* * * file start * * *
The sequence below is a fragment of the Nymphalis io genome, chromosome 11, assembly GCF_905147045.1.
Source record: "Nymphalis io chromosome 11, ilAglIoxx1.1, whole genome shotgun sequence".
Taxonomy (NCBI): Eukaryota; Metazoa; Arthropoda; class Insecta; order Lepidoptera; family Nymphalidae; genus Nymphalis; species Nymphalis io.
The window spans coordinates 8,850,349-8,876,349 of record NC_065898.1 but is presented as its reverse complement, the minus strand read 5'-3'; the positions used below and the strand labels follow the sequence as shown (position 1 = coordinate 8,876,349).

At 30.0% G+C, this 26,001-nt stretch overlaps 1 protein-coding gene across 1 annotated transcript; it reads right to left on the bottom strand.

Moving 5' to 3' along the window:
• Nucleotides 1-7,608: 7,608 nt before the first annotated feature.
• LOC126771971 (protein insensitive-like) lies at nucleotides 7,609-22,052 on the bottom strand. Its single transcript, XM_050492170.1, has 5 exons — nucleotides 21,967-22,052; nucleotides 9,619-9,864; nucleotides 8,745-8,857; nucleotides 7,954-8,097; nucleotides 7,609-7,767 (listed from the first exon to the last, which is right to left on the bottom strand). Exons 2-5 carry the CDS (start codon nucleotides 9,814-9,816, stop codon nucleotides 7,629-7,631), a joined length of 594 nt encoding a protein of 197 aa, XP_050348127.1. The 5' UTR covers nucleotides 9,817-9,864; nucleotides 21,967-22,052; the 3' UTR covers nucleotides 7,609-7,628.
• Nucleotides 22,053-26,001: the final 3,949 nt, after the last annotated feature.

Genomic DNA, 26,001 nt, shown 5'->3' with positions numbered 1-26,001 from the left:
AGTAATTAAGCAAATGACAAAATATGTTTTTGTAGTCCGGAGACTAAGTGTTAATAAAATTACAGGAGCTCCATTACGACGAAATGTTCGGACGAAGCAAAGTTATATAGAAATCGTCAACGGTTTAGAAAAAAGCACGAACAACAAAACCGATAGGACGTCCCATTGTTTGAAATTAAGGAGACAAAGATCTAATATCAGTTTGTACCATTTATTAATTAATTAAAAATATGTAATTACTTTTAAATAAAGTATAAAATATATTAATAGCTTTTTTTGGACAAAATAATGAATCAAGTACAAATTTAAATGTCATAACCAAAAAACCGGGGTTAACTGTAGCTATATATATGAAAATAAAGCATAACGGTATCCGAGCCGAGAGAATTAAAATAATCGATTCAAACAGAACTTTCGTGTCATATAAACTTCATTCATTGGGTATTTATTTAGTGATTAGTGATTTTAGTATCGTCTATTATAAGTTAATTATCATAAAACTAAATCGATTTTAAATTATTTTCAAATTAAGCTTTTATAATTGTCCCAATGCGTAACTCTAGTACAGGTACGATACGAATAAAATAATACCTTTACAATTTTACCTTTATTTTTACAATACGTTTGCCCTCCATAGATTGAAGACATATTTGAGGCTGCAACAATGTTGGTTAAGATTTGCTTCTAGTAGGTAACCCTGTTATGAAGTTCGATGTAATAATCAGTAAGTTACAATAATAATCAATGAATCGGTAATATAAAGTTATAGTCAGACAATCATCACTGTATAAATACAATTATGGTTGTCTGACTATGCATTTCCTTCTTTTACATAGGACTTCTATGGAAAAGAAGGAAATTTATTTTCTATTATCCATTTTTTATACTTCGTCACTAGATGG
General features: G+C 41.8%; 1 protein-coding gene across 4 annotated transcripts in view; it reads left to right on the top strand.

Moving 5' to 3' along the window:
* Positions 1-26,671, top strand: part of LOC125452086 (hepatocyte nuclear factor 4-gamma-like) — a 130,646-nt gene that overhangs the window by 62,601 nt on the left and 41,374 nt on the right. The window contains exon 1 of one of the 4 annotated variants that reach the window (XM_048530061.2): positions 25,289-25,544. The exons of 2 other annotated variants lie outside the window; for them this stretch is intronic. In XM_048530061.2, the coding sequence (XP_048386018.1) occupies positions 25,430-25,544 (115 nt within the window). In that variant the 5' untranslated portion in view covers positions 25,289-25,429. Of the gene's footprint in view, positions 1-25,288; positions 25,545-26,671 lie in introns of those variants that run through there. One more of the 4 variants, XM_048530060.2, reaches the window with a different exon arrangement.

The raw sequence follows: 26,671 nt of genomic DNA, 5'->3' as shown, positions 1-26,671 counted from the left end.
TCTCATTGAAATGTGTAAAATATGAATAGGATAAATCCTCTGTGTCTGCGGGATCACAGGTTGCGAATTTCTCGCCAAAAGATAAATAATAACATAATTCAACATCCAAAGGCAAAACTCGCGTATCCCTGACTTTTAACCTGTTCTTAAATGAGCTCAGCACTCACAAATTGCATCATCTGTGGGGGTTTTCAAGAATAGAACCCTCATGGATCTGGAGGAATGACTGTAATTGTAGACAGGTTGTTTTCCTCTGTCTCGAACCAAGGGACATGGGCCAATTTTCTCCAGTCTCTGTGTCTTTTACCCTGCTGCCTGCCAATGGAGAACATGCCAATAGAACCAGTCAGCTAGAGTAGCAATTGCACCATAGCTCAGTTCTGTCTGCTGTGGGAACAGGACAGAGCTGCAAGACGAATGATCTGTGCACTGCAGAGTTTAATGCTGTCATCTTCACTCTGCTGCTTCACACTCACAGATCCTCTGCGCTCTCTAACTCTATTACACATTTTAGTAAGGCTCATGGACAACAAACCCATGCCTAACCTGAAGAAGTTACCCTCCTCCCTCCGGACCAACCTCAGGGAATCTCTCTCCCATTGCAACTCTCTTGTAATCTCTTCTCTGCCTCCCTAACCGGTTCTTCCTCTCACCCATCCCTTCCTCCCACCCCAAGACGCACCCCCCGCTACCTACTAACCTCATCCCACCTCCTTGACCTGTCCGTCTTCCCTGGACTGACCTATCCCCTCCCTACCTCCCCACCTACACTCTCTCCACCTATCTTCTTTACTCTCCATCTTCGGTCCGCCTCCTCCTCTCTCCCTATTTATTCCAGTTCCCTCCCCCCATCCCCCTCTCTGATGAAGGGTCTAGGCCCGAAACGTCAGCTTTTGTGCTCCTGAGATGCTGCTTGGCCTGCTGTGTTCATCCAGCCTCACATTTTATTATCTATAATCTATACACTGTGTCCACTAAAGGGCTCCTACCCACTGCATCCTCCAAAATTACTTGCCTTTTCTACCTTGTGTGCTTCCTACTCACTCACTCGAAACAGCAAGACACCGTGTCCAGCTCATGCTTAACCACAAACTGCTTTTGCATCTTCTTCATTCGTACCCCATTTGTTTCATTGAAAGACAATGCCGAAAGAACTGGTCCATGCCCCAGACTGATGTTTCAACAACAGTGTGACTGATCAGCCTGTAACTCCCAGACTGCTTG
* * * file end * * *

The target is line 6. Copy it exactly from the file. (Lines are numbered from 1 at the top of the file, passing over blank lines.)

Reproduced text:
Moving 5' to 3' along the window: